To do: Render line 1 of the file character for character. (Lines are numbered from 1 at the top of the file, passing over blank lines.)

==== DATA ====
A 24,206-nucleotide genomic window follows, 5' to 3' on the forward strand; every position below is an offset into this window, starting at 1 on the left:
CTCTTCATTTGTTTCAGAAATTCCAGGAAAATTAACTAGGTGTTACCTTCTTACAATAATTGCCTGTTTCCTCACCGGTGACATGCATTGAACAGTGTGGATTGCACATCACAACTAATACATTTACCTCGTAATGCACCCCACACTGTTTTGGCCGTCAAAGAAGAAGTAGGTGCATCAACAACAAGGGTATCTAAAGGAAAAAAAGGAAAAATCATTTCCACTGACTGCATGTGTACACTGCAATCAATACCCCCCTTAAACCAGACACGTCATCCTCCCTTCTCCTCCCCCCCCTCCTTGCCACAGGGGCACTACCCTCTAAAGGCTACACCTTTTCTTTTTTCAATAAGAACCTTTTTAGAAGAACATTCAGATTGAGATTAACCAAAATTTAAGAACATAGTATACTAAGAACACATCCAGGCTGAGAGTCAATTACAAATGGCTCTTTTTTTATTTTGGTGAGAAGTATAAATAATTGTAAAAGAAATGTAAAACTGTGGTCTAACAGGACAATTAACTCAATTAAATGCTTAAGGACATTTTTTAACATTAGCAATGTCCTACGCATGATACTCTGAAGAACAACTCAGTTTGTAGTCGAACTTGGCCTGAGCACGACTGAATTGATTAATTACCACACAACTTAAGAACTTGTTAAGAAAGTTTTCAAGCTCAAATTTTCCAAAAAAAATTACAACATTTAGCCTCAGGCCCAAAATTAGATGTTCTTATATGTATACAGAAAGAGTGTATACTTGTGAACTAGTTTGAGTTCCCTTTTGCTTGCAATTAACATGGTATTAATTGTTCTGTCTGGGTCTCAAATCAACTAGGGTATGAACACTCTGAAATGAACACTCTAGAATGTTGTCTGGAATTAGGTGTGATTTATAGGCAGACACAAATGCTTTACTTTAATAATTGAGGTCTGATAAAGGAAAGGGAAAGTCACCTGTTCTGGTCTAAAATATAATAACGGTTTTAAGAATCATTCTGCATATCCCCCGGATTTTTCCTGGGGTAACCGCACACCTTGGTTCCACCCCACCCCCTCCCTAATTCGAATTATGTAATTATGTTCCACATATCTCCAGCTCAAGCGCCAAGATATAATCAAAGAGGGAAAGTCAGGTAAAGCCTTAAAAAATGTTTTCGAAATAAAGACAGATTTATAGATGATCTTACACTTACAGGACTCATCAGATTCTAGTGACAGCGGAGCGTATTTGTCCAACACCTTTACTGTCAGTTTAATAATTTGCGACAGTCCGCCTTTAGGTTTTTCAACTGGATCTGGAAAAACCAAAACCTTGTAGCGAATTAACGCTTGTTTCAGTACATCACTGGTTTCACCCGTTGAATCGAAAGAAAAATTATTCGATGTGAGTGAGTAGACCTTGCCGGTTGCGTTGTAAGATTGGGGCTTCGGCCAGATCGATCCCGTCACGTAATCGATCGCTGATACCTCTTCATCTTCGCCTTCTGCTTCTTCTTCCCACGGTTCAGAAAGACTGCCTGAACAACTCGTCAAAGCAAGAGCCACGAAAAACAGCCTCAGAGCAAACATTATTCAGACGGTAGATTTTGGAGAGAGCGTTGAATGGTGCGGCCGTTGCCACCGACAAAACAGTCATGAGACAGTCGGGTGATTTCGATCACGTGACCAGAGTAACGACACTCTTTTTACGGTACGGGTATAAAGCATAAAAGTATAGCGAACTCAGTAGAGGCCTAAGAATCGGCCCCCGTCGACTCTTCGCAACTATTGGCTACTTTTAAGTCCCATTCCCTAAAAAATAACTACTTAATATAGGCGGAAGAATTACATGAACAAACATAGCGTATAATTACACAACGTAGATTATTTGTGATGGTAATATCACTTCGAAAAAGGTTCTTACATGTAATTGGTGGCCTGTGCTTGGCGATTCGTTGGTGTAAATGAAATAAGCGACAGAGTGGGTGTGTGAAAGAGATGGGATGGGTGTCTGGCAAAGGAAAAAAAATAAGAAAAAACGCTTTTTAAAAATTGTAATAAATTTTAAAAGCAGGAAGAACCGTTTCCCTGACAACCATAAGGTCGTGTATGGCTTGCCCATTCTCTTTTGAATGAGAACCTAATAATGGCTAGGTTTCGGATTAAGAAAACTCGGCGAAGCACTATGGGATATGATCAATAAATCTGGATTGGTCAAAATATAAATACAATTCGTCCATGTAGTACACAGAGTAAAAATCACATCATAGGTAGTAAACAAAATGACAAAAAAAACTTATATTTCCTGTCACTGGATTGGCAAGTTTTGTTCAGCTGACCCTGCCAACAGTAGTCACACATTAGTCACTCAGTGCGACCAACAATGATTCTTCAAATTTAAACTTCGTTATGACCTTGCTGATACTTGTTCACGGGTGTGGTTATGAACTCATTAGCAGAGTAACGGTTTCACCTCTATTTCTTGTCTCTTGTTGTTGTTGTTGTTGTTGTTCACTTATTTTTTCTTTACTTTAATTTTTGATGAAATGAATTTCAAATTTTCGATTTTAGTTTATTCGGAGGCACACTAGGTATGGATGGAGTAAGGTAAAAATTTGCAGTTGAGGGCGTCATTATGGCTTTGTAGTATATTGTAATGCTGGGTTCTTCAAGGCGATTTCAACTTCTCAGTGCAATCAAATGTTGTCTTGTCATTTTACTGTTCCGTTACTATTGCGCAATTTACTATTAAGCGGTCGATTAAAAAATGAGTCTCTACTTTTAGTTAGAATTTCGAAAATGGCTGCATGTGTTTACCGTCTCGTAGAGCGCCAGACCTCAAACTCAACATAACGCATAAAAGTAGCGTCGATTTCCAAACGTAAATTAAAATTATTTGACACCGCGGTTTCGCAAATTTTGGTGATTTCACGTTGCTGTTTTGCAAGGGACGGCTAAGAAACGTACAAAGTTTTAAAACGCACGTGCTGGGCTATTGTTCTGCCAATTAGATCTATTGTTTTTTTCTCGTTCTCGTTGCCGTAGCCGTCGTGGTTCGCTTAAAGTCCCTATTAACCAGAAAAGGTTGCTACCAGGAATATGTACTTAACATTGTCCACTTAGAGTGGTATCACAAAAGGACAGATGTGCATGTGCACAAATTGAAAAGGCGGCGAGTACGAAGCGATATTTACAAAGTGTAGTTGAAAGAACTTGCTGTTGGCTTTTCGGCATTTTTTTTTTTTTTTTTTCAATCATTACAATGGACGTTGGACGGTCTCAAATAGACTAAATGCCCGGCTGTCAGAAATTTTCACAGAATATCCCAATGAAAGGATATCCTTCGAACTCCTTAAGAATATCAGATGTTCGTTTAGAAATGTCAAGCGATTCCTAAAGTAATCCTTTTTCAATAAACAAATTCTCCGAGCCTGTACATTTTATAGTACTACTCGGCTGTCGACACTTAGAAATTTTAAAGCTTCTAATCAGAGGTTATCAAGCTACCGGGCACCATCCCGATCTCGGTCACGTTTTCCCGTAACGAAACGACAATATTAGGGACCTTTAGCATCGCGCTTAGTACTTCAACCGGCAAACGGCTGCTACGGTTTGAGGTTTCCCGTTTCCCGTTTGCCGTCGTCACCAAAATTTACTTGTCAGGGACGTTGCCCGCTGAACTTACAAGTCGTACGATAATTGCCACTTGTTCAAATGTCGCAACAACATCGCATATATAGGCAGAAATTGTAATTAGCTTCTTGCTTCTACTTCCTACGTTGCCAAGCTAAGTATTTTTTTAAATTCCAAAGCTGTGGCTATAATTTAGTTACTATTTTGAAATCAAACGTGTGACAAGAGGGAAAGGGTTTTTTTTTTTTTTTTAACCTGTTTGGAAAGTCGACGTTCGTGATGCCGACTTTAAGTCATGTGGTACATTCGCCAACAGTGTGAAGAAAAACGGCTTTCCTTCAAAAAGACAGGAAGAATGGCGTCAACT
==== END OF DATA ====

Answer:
A 24,206-nucleotide genomic window follows, 5' to 3' on the forward strand; every position below is an offset into this window, starting at 1 on the left: